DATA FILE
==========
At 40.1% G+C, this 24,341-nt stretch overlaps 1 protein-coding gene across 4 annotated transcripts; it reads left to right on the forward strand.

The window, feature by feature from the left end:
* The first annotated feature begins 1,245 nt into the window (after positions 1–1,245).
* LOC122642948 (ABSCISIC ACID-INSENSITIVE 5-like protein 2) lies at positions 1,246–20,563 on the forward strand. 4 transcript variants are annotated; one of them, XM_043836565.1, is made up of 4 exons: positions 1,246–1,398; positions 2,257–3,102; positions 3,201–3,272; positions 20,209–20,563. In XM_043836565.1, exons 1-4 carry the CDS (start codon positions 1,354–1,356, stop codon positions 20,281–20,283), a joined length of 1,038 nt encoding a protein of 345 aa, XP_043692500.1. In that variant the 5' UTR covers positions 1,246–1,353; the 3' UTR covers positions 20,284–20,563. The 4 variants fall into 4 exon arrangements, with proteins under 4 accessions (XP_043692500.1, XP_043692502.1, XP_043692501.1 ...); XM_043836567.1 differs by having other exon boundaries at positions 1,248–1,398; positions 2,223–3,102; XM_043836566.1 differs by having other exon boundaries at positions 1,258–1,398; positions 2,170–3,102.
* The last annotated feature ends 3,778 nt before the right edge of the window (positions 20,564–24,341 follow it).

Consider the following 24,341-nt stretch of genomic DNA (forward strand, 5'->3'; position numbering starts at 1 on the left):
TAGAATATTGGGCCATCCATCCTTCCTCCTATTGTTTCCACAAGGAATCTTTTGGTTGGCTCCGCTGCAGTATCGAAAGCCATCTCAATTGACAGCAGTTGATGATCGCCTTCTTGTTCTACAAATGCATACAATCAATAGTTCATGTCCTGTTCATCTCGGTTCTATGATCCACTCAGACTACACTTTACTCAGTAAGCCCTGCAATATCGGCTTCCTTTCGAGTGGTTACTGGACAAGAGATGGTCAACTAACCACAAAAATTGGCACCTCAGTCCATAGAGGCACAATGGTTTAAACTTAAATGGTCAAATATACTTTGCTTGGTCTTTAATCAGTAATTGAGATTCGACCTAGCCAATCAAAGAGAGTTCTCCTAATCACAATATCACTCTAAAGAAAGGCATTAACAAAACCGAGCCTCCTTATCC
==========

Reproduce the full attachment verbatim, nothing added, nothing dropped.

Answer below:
At 40.1% G+C, this 24,341-nt stretch overlaps 1 protein-coding gene across 4 annotated transcripts; it reads left to right on the forward strand.

The window, feature by feature from the left end:
* The first annotated feature begins 1,245 nt into the window (after positions 1–1,245).
* LOC122642948 (ABSCISIC ACID-INSENSITIVE 5-like protein 2) lies at positions 1,246–20,563 on the forward strand. 4 transcript variants are annotated; one of them, XM_043836565.1, is made up of 4 exons: positions 1,246–1,398; positions 2,257–3,102; positions 3,201–3,272; positions 20,209–20,563. In XM_043836565.1, exons 1-4 carry the CDS (start codon positions 1,354–1,356, stop codon positions 20,281–20,283), a joined length of 1,038 nt encoding a protein of 345 aa, XP_043692500.1. In that variant the 5' UTR covers positions 1,246–1,353; the 3' UTR covers positions 20,284–20,563. The 4 variants fall into 4 exon arrangements, with proteins under 4 accessions (XP_043692500.1, XP_043692502.1, XP_043692501.1 ...); XM_043836567.1 differs by having other exon boundaries at positions 1,248–1,398; positions 2,223–3,102; XM_043836566.1 differs by having other exon boundaries at positions 1,258–1,398; positions 2,170–3,102.
* The last annotated feature ends 3,778 nt before the right edge of the window (positions 20,564–24,341 follow it).

Consider the following 24,341-nt stretch of genomic DNA (forward strand, 5'->3'; position numbering starts at 1 on the left):
TAGAATATTGGGCCATCCATCCTTCCTCCTATTGTTTCCACAAGGAATCTTTTGGTTGGCTCCGCTGCAGTATCGAAAGCCATCTCAATTGACAGCAGTTGATGATCGCCTTCTTGTTCTACAAATGCATACAATCAATAGTTCATGTCCTGTTCATCTCGGTTCTATGATCCACTCAGACTACACTTTACTCAGTAAGCCCTGCAATATCGGCTTCCTTTCGAGTGGTTACTGGACAAGAGATGGTCAACTAACCACAAAAATTGGCACCTCAGTCCATAGAGGCACAATGGTTTAAACTTAAATGGTCAAATATACTTTGCTTGGTCTTTAATCAGTAATTGAGATTCGACCTAGCCAATCAAAGAGAGTTCTCCTAATCACAATATCACTCTAAAGAAAGGCATTAACAAAACCGAGCCTCCTTATCC